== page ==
When word spread early this week that football players at Boston College were suspected of fixing games, a number of people feigned shock. Whatever turns out to be the ultimate finding of investigators at Boston College, no one should be shocked by this news.

It is likely that without gambling modern sport as we know it would not exist. From the pre-modern era gambling was tied to sport, and since then they have been inseparable.

From colonial times in America gambling was central to horse-racing as well as the popular sports of cock-fighting and boxing. Wherever sportsmen gathered dollars were wagered with abandon. Indeed gambling in the old South was integral to the meanings of class and caste in the plantation culture.

In the 19th century the emergence of modern sport multiplied the gambling opportunities. Again horse-racing led the way, but the sports of sailing, pedestrianism, foot races, boxing, dog fights, cock fights, ratting, baseball, and any other sport one could imagine were laced with wagering. Indeed gambling was central to the interest that so many people seemed to have in the games other people played.

In the history and nostalgia of baseball there are idyllic scenes of people gathered in public squares waiting for the news of the out-of-town game to come in by telegraph, and then for that news to be posted on the chalk boards for all to see. What was the object of all the attention? Certainly the outcome of the game carried some significance, but the outcome of the wagering was much more important to those gathered in what looked like a quaint communal exercise.

The rise of intercollegiate athletics led to an expansion of sport as public event and spectacle. As the games corrupted the educational standards of universities, the gamblers corrupted the games. With the emergence of professional baseball, gamblers swa rmed into the ballparks where betting opportunities were available on every pitch. Gamblers threatened, harassed, and tried to bribe underpaid players to do their bidding, and occasionally they succeeded. The 1919 fix of the World Series was but the tip of the iceberg.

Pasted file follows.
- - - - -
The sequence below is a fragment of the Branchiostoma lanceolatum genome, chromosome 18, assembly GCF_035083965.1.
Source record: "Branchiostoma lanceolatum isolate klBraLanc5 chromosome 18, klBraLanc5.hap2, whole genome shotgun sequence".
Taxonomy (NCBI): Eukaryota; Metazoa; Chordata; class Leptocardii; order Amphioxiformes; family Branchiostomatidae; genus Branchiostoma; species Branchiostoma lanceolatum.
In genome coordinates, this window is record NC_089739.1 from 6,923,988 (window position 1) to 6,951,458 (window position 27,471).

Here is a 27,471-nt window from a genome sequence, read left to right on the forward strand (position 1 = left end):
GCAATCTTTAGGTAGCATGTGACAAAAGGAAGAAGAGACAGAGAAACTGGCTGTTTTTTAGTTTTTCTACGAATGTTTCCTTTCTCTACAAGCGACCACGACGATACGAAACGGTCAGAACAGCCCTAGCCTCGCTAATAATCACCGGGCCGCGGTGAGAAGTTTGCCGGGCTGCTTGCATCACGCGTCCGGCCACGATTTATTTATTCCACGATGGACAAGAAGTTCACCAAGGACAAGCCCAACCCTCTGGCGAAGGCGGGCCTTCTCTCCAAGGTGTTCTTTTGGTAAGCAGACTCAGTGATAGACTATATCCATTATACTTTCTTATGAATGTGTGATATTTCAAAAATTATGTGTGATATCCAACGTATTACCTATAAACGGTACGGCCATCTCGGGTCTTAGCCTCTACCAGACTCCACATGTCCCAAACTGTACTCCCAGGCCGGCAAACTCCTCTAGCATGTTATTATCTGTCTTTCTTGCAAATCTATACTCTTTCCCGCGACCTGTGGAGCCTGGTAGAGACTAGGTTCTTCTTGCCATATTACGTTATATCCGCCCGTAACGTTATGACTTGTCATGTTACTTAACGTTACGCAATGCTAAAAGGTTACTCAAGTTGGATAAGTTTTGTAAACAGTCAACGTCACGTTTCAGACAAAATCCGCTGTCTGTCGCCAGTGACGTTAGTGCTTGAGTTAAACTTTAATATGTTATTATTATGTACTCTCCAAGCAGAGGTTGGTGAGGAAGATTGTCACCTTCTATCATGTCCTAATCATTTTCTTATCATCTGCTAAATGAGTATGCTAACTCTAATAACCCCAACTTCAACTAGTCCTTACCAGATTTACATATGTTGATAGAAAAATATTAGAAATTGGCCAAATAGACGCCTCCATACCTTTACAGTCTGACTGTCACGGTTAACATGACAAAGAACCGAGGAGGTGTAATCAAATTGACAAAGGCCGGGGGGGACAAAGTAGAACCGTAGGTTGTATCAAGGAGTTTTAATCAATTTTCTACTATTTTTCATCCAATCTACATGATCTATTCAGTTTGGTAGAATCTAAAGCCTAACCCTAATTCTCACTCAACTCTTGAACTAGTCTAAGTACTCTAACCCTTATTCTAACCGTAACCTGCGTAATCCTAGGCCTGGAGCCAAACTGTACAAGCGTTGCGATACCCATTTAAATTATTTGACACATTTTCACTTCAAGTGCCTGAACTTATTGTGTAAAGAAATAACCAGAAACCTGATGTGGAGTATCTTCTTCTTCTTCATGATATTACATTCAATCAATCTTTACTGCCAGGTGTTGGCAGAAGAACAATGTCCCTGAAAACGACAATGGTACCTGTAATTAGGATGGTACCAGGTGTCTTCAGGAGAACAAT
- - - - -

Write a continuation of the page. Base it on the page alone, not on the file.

In the 20th century gambling has become a major sports related business, or perhaps it is more accurate to say that sport is a major gambling related business. The rise of mass sport has brought with it gambling opportunities never before dreamed of by the most optimistic of bookmakers.

The rise of college basketball and later the pros multiplied the opportunities for betting. The showcase of college basketball in the 30's and 40's, Madison Square Garden, with its double- and triple-headers, became the centerpiece of a burgeoning New York gambling industry.

Not surprisingly the biggest college sports scandals have been in basketball with major revelations in 1951 and 1961 and minor revelations at several institutions since, including one at Boston College in 1981 when Rick Kuhn was convicted of fixing six ga mes during the 1978-79 season.

Students at Boston College report that their campus has as many as four regular bookmakers serving the student body, and the athletes are among their clients. HBO will report next week that on one Southeastern Conference campus there is a weekly handle of $14,000, and that some students working their way through college as bookmakers are pulling down $36,000 a year.

Modern sports gambling owes much of its success to Charles K. McNeil, a Connecticut math teacher who left that calling in the 40's for a more noble profession in Chicago. He became a bookmaker. There he realized that the biggest problem facing his new vocation was enticing people to bet on all sporting events, even the mismatches. The important thing to bookmakers is to spread the betting evenly on either side of a contest. The bookmaker takes his ten percent and the payoffs come from the handle. McNeil's genius was to invent a device to make every game a close one to ensure a betting balance. He is the father of the point spread, a magnificent and ingenious device, that one of his colleagues called, the greatest invention since the zipper.

Unfortunately the point spread also opened up a new range of opportunities for fixing events, in which the athlete was not required to throw a game, but only asked to adjust the score to the spread. Basketball proved most susceptible to this manipulation, but football and baseball are not much more difficult to giggle.

Big time college sports is a big business for the colleges and for the gamblers. In an atmosphere of corruption, in a climate in which players feel they deserve a bigger share of the profits, and in a campus environment where gambling is a part of the student culture, no one should be surprised by this week's revelations. And there will always be more to come.

On Sport and Society this is Dick Crepeau reminding you that you don't have to be a good sport to be a bad loser.

Copyright 1996 by Richard C. Crepeau

Return to H-Arete Homepage

[an error occurred while processing this directive]